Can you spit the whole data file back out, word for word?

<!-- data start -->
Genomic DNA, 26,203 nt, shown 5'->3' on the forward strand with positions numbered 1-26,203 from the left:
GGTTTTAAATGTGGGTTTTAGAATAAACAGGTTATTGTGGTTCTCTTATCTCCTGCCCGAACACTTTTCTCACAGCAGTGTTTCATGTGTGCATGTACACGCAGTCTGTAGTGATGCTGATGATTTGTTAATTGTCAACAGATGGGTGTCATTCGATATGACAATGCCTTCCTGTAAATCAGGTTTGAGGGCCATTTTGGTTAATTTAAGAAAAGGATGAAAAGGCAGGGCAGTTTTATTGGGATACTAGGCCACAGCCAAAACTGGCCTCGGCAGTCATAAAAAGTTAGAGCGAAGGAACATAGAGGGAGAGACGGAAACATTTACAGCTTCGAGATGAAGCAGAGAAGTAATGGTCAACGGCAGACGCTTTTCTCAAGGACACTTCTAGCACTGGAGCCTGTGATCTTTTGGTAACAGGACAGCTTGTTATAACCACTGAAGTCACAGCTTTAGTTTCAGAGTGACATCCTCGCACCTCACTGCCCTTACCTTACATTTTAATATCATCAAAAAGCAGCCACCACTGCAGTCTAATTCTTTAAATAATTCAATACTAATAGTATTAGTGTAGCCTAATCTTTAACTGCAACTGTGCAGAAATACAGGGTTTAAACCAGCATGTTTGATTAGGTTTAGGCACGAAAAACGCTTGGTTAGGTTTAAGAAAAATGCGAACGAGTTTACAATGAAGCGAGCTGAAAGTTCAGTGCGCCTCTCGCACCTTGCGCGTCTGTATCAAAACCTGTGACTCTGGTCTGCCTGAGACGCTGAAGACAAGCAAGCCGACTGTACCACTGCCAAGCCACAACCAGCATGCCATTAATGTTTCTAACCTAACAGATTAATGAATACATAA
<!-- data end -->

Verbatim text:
Genomic DNA, 26,203 nt, shown 5'->3' on the forward strand with positions numbered 1-26,203 from the left:
GGTTTTAAATGTGGGTTTTAGAATAAACAGGTTATTGTGGTTCTCTTATCTCCTGCCCGAACACTTTTCTCACAGCAGTGTTTCATGTGTGCATGTACACGCAGTCTGTAGTGATGCTGATGATTTGTTAATTGTCAACAGATGGGTGTCATTCGATATGACAATGCCTTCCTGTAAATCAGGTTTGAGGGCCATTTTGGTTAATTTAAGAAAAGGATGAAAAGGCAGGGCAGTTTTATTGGGATACTAGGCCACAGCCAAAACTGGCCTCGGCAGTCATAAAAAGTTAGAGCGAAGGAACATAGAGGGAGAGACGGAAACATTTACAGCTTCGAGATGAAGCAGAGAAGTAATGGTCAACGGCAGACGCTTTTCTCAAGGACACTTCTAGCACTGGAGCCTGTGATCTTTTGGTAACAGGACAGCTTGTTATAACCACTGAAGTCACAGCTTTAGTTTCAGAGTGACATCCTCGCACCTCACTGCCCTTACCTTACATTTTAATATCATCAAAAAGCAGCCACCACTGCAGTCTAATTCTTTAAATAATTCAATACTAATAGTATTAGTGTAGCCTAATCTTTAACTGCAACTGTGCAGAAATACAGGGTTTAAACCAGCATGTTTGATTAGGTTTAGGCACGAAAAACGCTTGGTTAGGTTTAAGAAAAATGCGAACGAGTTTACAATGAAGCGAGCTGAAAGTTCAGTGCGCCTCTCGCACCTTGCGCGTCTGTATCAAAACCTGTGACTCTGGTCTGCCTGAGACGCTGAAGACAAGCAAGCCGACTGTACCACTGCCAAGCCACAACCAGCATGCCATTAATGTTTCTAACCTAACAGATTAATGAATACATAA